One of the best investments we can make is in our own knowledge and skill set. With that in mind, this article will work through how we can use Return On Equity (ROE) to better understand a business. To keep the lesson grounded in practicality, we'll use ROE to better understand Community Healthcare Trust Incorporated (NYSE:CHCT).
Our data shows Community Healthcare Trust has a return on equity of 1.4% for the last year. That means that for every $1 worth of shareholders' equity, it generated $0.01 in profit.
How Do You Calculate Return On Equity?
The formula for ROE is:
Return on Equity = Net Profit ÷ Shareholders' Equity
Or for Community Healthcare Trust:
1.4% = US$3.0m ÷ US$301m (Based on the trailing twelve months to September 2019.)
Most readers would understand what net profit is, but it’s worth explaining the concept of shareholders’ equity. It is all the money paid into the company from shareholders, plus any earnings retained. Shareholders' equity can be calculated by subtracting the total liabilities of the company from the total assets of the company.
What Does ROE Mean?
ROE measures a company's profitability against the profit it retains, and any outside investments. The 'return' is the yearly profit. That means that the higher the ROE, the more profitable the company is. So, all else being equal, a high ROE is better than a low one. That means ROE can be used to compare two businesses.
Does Community Healthcare Trust Have A Good Return On Equity?
By comparing a company's ROE with its industry average, we can get a quick measure of how good it is. Importantly, this is far from a perfect measure, because companies differ significantly within the same industry classification. As is clear from the image below, Community Healthcare Trust has a lower ROE than the average (5.9%) in the REITs industry.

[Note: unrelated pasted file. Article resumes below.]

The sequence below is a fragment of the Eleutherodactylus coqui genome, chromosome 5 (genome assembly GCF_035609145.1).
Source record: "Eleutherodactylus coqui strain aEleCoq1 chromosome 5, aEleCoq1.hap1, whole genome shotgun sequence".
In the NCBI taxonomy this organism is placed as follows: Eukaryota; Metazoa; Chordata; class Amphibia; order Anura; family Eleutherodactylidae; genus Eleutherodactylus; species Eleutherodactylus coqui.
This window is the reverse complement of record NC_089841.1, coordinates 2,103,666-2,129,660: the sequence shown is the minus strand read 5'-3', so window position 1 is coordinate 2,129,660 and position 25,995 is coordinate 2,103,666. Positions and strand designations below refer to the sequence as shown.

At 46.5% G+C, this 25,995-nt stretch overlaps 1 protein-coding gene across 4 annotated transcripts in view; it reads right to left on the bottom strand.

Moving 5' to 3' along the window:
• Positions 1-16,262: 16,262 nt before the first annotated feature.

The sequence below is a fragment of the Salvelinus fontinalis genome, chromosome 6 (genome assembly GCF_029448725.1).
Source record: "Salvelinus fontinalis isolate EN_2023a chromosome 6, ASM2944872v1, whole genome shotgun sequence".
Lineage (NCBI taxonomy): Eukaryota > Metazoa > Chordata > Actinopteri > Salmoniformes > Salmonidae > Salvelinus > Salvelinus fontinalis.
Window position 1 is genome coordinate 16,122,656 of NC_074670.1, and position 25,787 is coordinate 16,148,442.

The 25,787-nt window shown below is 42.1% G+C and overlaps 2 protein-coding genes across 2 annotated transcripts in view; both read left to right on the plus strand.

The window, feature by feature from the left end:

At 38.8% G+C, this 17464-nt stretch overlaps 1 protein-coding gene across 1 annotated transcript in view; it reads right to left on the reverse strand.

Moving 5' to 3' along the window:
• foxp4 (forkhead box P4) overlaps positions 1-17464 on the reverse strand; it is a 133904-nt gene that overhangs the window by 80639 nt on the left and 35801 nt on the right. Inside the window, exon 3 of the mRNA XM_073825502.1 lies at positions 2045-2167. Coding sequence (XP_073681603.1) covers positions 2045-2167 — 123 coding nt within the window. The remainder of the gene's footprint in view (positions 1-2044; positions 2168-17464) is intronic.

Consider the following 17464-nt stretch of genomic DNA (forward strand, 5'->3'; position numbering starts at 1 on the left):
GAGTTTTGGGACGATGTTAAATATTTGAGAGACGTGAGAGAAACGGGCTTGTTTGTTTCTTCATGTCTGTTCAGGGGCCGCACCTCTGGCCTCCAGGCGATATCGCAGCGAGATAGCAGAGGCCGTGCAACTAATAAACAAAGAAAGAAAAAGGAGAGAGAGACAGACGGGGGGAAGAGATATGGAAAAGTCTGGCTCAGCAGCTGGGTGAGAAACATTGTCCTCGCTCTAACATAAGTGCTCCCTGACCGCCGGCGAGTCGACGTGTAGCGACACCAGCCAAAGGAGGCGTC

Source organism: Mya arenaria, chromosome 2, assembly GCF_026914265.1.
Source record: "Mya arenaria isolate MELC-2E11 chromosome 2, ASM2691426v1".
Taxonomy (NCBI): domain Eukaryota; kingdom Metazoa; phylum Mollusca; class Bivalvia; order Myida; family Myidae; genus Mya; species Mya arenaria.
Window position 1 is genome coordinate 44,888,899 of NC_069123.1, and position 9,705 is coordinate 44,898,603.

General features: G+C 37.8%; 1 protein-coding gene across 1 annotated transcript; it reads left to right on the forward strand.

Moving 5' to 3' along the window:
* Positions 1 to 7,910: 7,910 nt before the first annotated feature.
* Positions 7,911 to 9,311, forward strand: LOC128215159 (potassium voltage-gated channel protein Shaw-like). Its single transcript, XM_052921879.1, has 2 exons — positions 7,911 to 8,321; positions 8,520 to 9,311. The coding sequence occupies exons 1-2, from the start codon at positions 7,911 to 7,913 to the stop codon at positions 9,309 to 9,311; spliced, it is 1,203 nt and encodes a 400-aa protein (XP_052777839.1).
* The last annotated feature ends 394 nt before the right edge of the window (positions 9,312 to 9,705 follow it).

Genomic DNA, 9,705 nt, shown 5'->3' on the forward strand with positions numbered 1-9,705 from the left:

Unfortunately, that's sub-optimal. We'd prefer see an ROE above the industry average, but it might not matter if the company is undervalued. Still, shareholders might want to check if insiders have been selling.
The Importance Of Debt To Return On Equity
Virtually all companies need money to invest in the business, to grow profits. The cash for investment can come from prior year profits (retained earnings), issuing new shares, or borrowing. In the first two cases, the ROE will capture this use of capital to grow. In the latter case, the use of debt will improve the returns, but will not change the equity. In this manner the use of debt will boost ROE, even though the core economics of the business stay the same.
Community Healthcare Trust's Debt And Its 1.4% ROE
Although Community Healthcare Trust does use debt, its debt to equity ratio of 0.74 is still low. Its ROE is rather low, and it does use some debt, albeit not much. That's not great to see. Judicious use of debt to improve returns can certainly be a good thing, although it does elevate risk slightly and reduce future optionality.
The Bottom Line On ROE
Return on equity is one way we can compare the business quality of different companies. Companies that can achieve high returns on equity without too much debt are generally of good quality. If two companies have around the same level of debt to equity, and one has a higher ROE, I'd generally prefer the one with higher ROE.
But when a business is high quality, the market often bids it up to a price that reflects this. It is important to consider other factors, such as future profit growth -- and how much investment is required going forward. So you might want to check this FREE visualization of analyst forecasts for the company.
Of course Community Healthcare Trust may not be the best stock to buy. So you may wish to see this free collection of other companies that have high ROE and low debt.
If you spot an error that warrants correction, please contact the editor at firstname.lastname@example.org. This article by Simply Wall St is general in nature. It does not constitute a recommendation to buy or sell any stock, and does not take account of your objectives, or your financial situation. Simply Wall St has no position in the stocks mentioned.
We aim to bring you long-term focused research analysis driven by fundamental data. Note that our analysis may not factor in the latest price-sensitive company announcements or qualitative material. Thank you for reading.